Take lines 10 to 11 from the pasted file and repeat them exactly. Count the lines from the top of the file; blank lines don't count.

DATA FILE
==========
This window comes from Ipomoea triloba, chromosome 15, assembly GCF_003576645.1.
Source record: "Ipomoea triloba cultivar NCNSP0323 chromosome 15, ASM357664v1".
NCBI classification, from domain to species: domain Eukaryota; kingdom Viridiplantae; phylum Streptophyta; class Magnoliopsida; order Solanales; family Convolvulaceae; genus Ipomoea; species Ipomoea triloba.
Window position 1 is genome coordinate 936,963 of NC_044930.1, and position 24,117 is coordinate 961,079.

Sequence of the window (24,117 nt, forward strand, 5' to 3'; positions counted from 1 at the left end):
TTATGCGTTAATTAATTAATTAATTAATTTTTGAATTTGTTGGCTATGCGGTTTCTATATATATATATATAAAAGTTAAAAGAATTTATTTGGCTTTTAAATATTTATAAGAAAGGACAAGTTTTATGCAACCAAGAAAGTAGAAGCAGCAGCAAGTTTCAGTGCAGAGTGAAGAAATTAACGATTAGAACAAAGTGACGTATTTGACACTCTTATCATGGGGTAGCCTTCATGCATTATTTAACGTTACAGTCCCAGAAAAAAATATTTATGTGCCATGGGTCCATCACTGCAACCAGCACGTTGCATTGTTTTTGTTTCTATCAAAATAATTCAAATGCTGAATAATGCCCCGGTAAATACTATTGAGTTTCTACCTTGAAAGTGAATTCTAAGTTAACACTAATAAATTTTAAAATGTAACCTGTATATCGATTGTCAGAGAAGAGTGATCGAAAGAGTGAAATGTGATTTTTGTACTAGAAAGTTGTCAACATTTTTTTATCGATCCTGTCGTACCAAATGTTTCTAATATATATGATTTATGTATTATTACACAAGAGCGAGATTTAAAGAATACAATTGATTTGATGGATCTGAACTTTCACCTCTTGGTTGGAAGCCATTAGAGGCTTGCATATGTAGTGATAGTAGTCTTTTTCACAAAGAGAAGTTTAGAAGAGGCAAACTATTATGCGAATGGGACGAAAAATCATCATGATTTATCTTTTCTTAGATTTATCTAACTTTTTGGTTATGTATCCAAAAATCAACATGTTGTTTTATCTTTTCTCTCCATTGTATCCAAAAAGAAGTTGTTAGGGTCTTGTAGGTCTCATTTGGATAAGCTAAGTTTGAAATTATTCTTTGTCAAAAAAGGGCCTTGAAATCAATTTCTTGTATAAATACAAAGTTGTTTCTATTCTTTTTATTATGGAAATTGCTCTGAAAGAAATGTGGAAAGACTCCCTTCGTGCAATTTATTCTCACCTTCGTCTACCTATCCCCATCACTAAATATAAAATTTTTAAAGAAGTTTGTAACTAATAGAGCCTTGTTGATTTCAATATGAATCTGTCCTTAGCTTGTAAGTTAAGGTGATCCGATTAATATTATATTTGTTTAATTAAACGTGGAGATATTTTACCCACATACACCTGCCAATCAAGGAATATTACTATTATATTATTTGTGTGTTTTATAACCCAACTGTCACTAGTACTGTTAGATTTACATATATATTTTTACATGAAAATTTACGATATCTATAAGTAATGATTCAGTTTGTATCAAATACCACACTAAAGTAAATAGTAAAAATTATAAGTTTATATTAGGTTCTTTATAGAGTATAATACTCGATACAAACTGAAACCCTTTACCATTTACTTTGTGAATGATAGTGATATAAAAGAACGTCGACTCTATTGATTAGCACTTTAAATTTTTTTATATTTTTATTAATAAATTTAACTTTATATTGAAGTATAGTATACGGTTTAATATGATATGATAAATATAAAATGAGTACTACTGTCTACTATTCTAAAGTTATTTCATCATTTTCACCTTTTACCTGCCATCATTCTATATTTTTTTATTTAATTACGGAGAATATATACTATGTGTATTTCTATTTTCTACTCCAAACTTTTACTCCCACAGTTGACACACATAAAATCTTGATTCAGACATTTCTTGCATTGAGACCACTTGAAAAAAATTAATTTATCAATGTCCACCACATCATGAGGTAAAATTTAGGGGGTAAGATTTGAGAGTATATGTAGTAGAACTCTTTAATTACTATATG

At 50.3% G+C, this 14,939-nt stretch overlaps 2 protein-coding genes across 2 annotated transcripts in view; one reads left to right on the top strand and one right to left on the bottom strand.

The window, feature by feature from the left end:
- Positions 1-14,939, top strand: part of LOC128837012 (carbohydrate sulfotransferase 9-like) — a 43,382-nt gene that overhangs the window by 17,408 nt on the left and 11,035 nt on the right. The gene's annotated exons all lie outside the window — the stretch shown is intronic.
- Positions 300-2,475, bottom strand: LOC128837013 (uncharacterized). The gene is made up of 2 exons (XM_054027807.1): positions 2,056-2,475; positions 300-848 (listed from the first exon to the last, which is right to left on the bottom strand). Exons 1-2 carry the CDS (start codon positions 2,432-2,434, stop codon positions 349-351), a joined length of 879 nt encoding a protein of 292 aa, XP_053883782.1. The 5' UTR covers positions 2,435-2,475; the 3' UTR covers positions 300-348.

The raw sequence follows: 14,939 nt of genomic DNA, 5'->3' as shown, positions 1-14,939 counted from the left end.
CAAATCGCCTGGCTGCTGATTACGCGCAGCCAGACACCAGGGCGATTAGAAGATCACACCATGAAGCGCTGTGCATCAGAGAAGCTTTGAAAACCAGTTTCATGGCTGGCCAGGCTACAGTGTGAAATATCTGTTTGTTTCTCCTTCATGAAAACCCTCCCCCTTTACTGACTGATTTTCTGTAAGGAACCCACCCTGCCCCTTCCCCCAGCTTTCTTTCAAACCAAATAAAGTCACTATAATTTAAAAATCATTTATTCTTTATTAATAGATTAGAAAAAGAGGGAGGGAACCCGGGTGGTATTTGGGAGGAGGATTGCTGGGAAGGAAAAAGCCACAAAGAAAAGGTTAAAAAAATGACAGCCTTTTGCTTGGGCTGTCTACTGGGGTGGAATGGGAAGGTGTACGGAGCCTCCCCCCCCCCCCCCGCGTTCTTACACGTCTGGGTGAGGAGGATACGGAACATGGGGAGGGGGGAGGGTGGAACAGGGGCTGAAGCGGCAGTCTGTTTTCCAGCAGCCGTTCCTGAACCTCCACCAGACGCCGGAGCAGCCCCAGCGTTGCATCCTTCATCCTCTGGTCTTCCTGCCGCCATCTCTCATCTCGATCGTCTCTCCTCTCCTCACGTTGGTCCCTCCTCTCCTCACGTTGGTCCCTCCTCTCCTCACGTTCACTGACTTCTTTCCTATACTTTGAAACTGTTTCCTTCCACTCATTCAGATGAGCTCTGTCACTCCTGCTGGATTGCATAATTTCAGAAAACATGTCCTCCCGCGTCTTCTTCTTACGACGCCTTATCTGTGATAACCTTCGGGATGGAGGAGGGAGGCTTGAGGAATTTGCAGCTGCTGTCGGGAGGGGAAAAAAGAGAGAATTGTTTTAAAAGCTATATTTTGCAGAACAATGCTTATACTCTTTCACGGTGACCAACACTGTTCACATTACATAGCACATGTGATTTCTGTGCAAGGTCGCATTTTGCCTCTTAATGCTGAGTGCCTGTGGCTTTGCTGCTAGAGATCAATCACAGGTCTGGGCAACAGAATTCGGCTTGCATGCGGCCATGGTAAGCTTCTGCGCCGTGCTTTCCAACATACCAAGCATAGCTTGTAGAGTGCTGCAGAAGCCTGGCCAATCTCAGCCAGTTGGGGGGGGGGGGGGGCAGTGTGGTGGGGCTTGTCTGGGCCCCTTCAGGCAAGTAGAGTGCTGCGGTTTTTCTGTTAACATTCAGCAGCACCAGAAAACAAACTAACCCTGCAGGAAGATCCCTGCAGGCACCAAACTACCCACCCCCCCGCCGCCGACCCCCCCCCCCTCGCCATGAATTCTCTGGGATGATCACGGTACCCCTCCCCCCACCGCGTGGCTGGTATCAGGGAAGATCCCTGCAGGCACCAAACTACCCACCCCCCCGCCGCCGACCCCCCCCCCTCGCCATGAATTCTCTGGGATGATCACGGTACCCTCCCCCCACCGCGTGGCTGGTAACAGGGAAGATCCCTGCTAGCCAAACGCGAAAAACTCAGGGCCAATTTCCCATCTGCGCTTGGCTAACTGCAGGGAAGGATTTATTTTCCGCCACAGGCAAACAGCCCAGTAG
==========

- Positions 300-2,475, bottom strand: LOC128837013 (uncharacterized). The gene is made up of 2 exons (XM_054027807.1): positions 2,056-2,475; positions 300-848 (listed from the first exon to the last, which is right to left on the bottom strand). Exons 1-2 carry the CDS (start codon positions 2,432-2,434, stop codon positions 349-351), a joined length of 879 nt encoding a protein of 292 aa, XP_053883782.1. The 5' UTR covers positions 2,435-2,475; the 3' UTR covers positions 300-348.

The raw sequence follows: 14,939 nt of genomic DNA, 5'->3' as shown, positions 1-14,939 counted from the left end.